Oil demand faces downside risks; unanticipated supply shortage in 2022 with much to watch
Wood Mackenzie, a Verisk Company (Nasdaq: VRSK), releases its report Oil Markets: 5 Things to Look for in 2022 which addresses the uncertainties and issues affecting global oil demand, supply and refining markets this year .
Oil demand is likely to decline
The shape and scale of viral outbreaks and government responses pose a downside risk to economic recovery and oil demand growth in 2022. Moreover, with the accelerating pace of inflation in fourth quarter of last year, consumption could be further hampered, posing a downside risk to economic growth and personal mobility.
Vehicle electrification policy and the pace of its adoption in 2022 will impact global transport fuel demand in this decade and beyond. China’s subsidy for electric vehicles will be phased out by the end of 2022, after a two-year extension in response to the pandemic. Wood Mackenzie expects electric vehicle sales in China to continue to grow strongly, growing from 6% in 2020 to 15% in 2021 and 19% in 2022.
Europe’s proposed “Fit for 55” changes to the Energy Taxation Directive remove tax exemptions on aviation and marine bunker fuels sold and intended for use in the EEA from of 2023. This requires the unanimous approval of member states, so it will be one to watch in 2022.
Oil supply expects strong growth in 2022
Global supply in 2022 is expected to increase by 4.8 million barrels per day (bpd), slightly outpacing demand growth. A supply shortage is not expected for this year.
Non-OPEC countries are expected to contribute nearly half of global oil supply growth, with North America the largest contributor, with gains from Canada and the United States, including Gulf of Mexico. Unlike 2021, U.S. Lower 48 crude production is expected to show year-over-year growth. However, operators are still focused on paying off debt and returning funds to investors. Inflationary pressures could also weigh on activity levels.
Elsewhere, the main sources of non-OPEC growth are Russia, Brazil, which should deliver after a disappointing 2021, and the North Sea, where strong production gains are expected.
OPEC+ policy will continue as planned
The OPEC+ agreement to increase production across the group by 400,000 bpd each month, until September 2022, is expected to continue. But OPEC+ producers intend to meet monthly to review fundamentals and adjust as needed if demand is different from expectations.
Wood Mackenzie Vice President Ann-Louise Hittle said: “Total OPEC crude oil production is expected to increase by 2 million b/d to 28.3 million b/d in 2022 from last year, and gains in Russian oil production are also expected.
“Cautious management at monthly OPEC+ meetings will prevail with overall growth expected even if a few of OPEC’s smaller producers are unable to post increases or even see production declines . A failure in market management is always possible because the group tends to use lagging indicators such as the inventory filling rate to make its decisions.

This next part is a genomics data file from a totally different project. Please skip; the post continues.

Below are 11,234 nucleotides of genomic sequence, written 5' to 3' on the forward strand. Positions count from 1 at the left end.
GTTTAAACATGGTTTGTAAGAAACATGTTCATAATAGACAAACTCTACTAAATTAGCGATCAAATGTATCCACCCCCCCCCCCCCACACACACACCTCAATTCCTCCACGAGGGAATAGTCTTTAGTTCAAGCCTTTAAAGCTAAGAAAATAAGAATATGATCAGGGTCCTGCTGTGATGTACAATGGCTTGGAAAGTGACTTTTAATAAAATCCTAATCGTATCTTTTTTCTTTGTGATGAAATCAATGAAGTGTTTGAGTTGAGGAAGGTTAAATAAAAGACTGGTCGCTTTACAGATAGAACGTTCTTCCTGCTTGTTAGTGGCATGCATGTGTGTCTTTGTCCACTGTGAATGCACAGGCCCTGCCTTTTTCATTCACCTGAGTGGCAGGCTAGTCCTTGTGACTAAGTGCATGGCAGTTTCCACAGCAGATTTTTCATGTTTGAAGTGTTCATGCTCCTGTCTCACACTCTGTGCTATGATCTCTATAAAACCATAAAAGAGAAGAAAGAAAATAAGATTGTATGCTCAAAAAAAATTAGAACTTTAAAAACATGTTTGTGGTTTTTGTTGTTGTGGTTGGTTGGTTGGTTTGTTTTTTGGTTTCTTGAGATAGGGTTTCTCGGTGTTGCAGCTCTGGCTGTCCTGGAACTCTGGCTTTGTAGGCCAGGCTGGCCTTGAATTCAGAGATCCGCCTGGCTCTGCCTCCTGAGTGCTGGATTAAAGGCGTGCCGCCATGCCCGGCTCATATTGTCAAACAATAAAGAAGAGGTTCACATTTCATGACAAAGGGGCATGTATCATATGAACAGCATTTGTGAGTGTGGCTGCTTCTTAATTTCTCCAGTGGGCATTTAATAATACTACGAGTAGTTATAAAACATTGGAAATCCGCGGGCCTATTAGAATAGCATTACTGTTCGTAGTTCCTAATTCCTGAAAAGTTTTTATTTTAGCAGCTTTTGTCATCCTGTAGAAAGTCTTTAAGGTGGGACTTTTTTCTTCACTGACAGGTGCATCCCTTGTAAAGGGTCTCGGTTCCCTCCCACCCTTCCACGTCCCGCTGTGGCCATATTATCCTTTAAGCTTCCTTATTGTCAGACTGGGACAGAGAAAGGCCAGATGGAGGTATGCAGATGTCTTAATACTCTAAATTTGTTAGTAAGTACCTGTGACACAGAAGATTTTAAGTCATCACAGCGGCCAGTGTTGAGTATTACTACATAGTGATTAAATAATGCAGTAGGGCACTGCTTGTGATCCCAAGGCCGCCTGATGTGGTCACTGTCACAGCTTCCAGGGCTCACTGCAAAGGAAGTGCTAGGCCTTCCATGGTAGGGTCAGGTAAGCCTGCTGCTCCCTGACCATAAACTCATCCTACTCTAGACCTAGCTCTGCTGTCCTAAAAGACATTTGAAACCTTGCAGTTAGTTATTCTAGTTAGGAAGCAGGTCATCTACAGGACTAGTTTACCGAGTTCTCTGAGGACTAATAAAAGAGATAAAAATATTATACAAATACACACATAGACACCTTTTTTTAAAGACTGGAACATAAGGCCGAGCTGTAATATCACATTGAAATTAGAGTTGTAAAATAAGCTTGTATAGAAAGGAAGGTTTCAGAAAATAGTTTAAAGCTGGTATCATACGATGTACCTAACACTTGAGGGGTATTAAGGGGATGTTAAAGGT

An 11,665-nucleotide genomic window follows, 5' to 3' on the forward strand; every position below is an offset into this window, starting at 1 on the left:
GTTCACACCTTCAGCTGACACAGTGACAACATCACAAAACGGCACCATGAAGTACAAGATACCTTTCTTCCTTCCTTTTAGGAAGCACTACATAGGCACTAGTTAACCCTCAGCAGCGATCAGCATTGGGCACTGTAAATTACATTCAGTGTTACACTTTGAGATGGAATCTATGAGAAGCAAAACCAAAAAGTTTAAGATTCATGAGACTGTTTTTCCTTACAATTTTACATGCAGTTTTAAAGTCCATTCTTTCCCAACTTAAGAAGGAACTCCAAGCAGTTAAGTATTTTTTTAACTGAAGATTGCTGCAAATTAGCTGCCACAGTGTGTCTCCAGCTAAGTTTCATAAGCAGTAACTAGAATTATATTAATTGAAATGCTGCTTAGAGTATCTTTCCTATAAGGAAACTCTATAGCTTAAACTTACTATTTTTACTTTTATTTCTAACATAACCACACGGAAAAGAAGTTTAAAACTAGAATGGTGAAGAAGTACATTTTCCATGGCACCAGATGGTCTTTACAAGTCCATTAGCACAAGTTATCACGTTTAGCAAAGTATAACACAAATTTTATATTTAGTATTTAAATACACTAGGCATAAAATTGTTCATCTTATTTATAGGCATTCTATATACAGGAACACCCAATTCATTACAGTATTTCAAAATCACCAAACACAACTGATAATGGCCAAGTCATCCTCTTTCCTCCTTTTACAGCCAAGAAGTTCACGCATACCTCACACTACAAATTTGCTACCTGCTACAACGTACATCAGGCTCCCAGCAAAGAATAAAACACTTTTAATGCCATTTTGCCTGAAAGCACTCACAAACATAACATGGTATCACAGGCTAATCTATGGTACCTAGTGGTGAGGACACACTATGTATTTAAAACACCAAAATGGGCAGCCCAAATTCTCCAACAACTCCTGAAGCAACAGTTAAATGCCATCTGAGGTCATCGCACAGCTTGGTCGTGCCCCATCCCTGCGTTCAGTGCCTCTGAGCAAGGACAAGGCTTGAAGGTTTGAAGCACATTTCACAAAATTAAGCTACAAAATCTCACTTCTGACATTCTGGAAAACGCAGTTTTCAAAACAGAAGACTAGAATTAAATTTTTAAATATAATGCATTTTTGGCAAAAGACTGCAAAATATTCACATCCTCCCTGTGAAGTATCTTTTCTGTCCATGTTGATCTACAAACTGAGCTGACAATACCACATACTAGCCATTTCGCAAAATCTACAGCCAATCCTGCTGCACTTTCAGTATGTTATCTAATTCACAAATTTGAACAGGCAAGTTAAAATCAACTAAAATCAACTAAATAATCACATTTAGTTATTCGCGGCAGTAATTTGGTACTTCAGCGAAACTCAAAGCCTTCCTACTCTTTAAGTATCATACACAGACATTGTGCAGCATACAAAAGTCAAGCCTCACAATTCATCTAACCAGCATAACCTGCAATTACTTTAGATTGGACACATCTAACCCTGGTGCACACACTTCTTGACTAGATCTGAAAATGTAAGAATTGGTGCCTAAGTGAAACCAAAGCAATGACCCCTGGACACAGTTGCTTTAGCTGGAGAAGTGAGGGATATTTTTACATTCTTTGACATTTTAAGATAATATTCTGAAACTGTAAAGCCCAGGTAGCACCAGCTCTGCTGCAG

Global demand increases refining use, but margins remain below pre-pandemic levels
2021 was characterized by strong light ends, weak middle distillates and slower than expected commissioning of several major refining projects, particularly those in the Middle East.
Vice President Alan Gelder said: “We are closely monitoring activities in Jazan in Saudi Arabia, Al-Zour in Kuwait as well as Jieyang and Shenghong in China and Vizag in India, as these will make a significant difference in the balances supply/demand east of Suez. .
“However, the largest and most significant capacity addition is the 650,000 bpd Dangote refinery in Nigeria, which is currently scheduled to come on stream in mid-2022. Despite these investments, the Global demand growth is expected to outpace these 1.6 million bpd capacity additions, increase utilization and improve refining margins.The new normal, however, is a margin range lower than that enjoyed before the pandemic, as global usage is expected to remain below 2019 levels.”
China’s policy developments regarding its net refining capacity (especially those added illegally), crude oil import and refined product export quotas, and the start-up of its propane dehydrogenation (PDH) units ), will be areas to watch.
The high rating of the downstream portfolio could slow down; more focus on green strategies
Despite the need for further portfolio rationalization by the oil majors, plans to divest refineries could run out of steam in 2022. The majors and major regional players could struggle to find enough interest from buyers and investors, because the disposals of the most attractive assets in their portfolio have already been agreed last year. Companies could delay refinery sales and focus on an ongoing commitment to cost reductions and performance improvements, while developing more detailed energy transition strategies. Alternatively, other announcements of conversions of refineries into terminals and biological sites should be watched.
Refiners will come under pressure from shareholders and governments to devise strategies to reduce their carbon footprint. The impact of carbon costs on refinery revenues is a very real threat, which could lead to more refinery closures in 2022, as these costs cannot be passed on to consumers without regulatory support.
Gelder said: “Finally, a key topic to watch is the price of feedstock for renewable diesel. The recent wave of green fuel projects has increased the demand for vegetable oils and waste products. Can this price crisis be considered short-lived? Is the supply of raw materials sufficient to support the ramp-up of biofuels that refiners aim to develop?
“Global market players will have the opportunity to optimize feedstock types and origin, while local players face more stringent conditions, slowing the pace of growth in biofuel supply and its contribution to achieving net zero portfolios for refiners”.
Source: Wood Mackenzie